Everything has been preserved here as it used to be 5,000 years ago—the hearth and the kitchen utensils round it. In archaeology, this is called an in situ condition.
Fire broke out here several times, but the reasons are unknown: it is hard to say whether the settlement was burnt by enemies or it was a household fire. Nevertheless, the traces of fire and several archaeological layers indicate that the life boiled in this place for several millennia.
Gegharot—this is the name of the archaeological monument located on a hill near the same name village in Armenia’s Aragatsotn Province. Leader of the Armenian-American expedition, archaeologist Ruben Badalyan told Armenian News – NEWS.am that 20 years ago Aragats project was initiated, within the framework of which not only excavations are conducted, but also comprehensive exploration of all the neighboring location is carried out from Tsaghkahovit valley and Kasakh riverbed till Aparan plateau.
This year archaeologists are studying two constructions in Gegharot. One of them is supposedly a residential house dating from the 3rd millennia B.C. A more precise description will be available after a through study of the entire material collected from here.
“This is a round stone construction with a 7 meter diameter, which is typical of Kur-Araks culture. We have several stages of housing development in this place. The archaeologists are now clearing the upper layer, but there are older constructions under it, which belong to the same culture,” Badalyan says.
The second construction, where the expedition is currently working, is in the far corner of the settlement. According to the archaeologists, a necropolis was located along the edge of the hill. “In the course of the excavations two years ago a unique, one-of-a-kind and— from archaeological viewpoint— a hard-to-read complex was revealed. It has a sustaining wall, the need wherein is dictated by the slope. Enormous engineering work was carried out by our ancestors,” the archaeologist stresses.
Behind the wall there is an open-air territory, whose plan resembles that of an apse. There are three tombs in it. No household items, labor tools or remnants of human activity were found here. The archaeologists think this territory might have a ritualistic significance, being linked with the burial ceremony.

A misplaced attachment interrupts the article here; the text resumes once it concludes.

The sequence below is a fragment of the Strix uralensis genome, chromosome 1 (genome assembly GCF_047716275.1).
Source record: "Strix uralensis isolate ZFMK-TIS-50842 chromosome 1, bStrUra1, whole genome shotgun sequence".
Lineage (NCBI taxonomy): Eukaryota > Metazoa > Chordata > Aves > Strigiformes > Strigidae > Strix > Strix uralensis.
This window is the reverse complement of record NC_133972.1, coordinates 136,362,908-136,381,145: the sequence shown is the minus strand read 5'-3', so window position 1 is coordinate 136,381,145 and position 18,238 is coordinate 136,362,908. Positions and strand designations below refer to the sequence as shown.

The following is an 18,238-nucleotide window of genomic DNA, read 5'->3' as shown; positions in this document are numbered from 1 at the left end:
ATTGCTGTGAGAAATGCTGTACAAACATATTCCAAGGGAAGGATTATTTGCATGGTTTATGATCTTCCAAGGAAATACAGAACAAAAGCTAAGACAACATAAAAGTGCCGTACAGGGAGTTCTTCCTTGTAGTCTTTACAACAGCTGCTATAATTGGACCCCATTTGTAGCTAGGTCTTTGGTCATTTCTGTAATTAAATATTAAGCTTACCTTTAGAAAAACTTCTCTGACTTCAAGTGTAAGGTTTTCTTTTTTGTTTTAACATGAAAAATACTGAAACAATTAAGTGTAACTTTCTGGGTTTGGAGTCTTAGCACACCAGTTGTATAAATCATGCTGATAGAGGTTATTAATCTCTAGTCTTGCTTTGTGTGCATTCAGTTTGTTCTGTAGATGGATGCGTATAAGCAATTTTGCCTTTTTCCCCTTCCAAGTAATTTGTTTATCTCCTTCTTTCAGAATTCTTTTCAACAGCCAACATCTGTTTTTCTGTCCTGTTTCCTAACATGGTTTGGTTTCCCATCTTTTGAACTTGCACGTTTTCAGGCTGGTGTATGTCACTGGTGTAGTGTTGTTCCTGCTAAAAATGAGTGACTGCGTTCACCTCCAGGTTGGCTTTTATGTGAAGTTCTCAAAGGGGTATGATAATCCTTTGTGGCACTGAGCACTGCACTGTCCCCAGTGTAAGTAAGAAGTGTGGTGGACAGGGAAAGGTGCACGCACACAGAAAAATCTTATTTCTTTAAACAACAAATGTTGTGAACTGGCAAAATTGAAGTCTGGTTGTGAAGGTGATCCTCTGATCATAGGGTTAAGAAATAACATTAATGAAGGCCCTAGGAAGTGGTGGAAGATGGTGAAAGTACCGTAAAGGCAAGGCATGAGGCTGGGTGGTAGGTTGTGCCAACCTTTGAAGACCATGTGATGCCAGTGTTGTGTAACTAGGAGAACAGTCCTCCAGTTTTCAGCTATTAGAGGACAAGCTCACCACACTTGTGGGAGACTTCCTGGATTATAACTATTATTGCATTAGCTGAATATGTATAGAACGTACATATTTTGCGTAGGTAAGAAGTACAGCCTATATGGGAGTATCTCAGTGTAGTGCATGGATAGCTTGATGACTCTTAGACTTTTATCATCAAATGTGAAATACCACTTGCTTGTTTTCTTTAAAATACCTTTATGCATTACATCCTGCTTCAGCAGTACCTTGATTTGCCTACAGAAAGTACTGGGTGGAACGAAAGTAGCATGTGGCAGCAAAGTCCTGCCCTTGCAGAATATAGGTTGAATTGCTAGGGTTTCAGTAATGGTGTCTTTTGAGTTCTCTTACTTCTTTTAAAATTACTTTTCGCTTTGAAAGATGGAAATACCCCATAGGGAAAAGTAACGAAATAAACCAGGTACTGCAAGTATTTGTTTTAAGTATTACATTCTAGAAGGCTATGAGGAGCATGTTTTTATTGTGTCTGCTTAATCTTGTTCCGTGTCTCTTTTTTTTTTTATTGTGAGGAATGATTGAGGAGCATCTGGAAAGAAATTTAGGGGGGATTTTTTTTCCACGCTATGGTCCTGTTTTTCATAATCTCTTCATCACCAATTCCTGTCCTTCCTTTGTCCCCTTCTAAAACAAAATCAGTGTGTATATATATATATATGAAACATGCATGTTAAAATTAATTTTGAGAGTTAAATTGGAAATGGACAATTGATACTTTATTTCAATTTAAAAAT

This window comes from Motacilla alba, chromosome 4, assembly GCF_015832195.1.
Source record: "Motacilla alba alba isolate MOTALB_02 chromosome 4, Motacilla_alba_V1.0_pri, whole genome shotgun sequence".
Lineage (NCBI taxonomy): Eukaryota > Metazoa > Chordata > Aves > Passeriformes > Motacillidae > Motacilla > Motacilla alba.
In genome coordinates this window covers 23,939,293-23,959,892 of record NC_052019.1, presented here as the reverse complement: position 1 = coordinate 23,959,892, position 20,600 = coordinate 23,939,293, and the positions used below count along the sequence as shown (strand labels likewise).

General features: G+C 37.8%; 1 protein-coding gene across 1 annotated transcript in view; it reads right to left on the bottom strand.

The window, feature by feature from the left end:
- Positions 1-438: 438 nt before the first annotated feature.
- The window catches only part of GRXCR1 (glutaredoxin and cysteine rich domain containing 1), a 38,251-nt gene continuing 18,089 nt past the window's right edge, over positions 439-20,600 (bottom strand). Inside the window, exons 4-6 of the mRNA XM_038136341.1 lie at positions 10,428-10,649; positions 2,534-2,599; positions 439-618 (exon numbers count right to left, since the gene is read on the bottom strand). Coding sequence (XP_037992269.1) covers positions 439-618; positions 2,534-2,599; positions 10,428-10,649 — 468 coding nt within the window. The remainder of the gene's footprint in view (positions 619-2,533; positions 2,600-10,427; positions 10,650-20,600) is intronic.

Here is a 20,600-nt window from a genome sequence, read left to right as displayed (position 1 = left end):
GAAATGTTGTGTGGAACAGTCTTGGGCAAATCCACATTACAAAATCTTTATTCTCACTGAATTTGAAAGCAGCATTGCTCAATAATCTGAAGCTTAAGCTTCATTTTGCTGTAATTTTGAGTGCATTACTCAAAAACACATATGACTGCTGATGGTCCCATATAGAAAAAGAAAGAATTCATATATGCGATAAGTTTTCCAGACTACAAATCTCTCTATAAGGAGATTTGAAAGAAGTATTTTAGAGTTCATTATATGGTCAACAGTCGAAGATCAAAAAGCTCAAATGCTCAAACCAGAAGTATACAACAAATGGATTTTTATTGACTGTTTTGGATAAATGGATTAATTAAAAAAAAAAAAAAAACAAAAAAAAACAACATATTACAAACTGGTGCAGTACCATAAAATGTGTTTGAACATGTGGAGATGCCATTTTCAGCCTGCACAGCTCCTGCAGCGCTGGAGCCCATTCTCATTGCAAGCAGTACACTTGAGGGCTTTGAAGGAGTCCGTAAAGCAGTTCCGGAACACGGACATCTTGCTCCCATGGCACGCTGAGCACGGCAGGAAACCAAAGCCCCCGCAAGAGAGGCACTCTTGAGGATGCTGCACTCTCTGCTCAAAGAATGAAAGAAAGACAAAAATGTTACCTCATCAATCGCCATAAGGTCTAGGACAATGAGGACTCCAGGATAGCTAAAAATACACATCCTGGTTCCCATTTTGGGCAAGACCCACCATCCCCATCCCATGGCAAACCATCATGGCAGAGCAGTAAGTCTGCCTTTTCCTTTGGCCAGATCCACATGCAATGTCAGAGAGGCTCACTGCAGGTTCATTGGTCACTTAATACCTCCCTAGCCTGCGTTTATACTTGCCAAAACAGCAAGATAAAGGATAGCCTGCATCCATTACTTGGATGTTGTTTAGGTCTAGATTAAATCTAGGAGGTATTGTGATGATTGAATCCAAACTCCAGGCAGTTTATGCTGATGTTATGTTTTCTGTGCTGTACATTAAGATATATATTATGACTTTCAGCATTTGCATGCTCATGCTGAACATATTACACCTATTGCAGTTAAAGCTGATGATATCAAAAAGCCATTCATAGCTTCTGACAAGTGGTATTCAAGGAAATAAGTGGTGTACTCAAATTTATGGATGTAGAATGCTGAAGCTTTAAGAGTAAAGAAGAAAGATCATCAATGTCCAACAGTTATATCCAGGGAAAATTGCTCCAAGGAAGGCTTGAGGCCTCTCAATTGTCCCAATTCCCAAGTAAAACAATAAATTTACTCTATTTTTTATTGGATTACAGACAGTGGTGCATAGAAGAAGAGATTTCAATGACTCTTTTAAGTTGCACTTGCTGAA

The hill on which Gegharot monuments is located is 7 ha. Over 20 years of excavations, nearly 3,000 square meters have been explored. “This is a small part of the monument in terms of area but we don’t know whether the slope was entirely overbuilt or there were separate hearths. Nevertheless, if in the course of 20 years we explored only 3,000 square meters, there will be enough work here for several more generations,” Badalyan says.
The conducted explorations showed that this territory was first settled in late 4th and early 3rd millennia. Then there was a break, whose reason nobody knows, following which Gegharot was re-settled in the following 100-150 years. Afterwards, a longer break followed, and the traces of life were again found here already in the late Bronze Age, since the 2nd millennium till A.D. Not only Gagharot hill was then settled, but also the adjacent hills. And before the beginning of the first millennium, that is during 5-6 centuries, the life was very active here, the Cyclopean fortress on the hilltop and watchtowers on adjacent altitudes being indicative of this. “Gegharot—located on Pambak mountain range—had a strategic significance then: it controlled the trade of metal with “compatriots” from Lori,” the archaeologist says.
The specialists have no idea why the population left this place. No traces of destruction have been found here. There is every indication that people moved from this place to the south. Everything not presented in Gegharot can already be found in Aparan fortress, which is currently also studied by the archaeologists.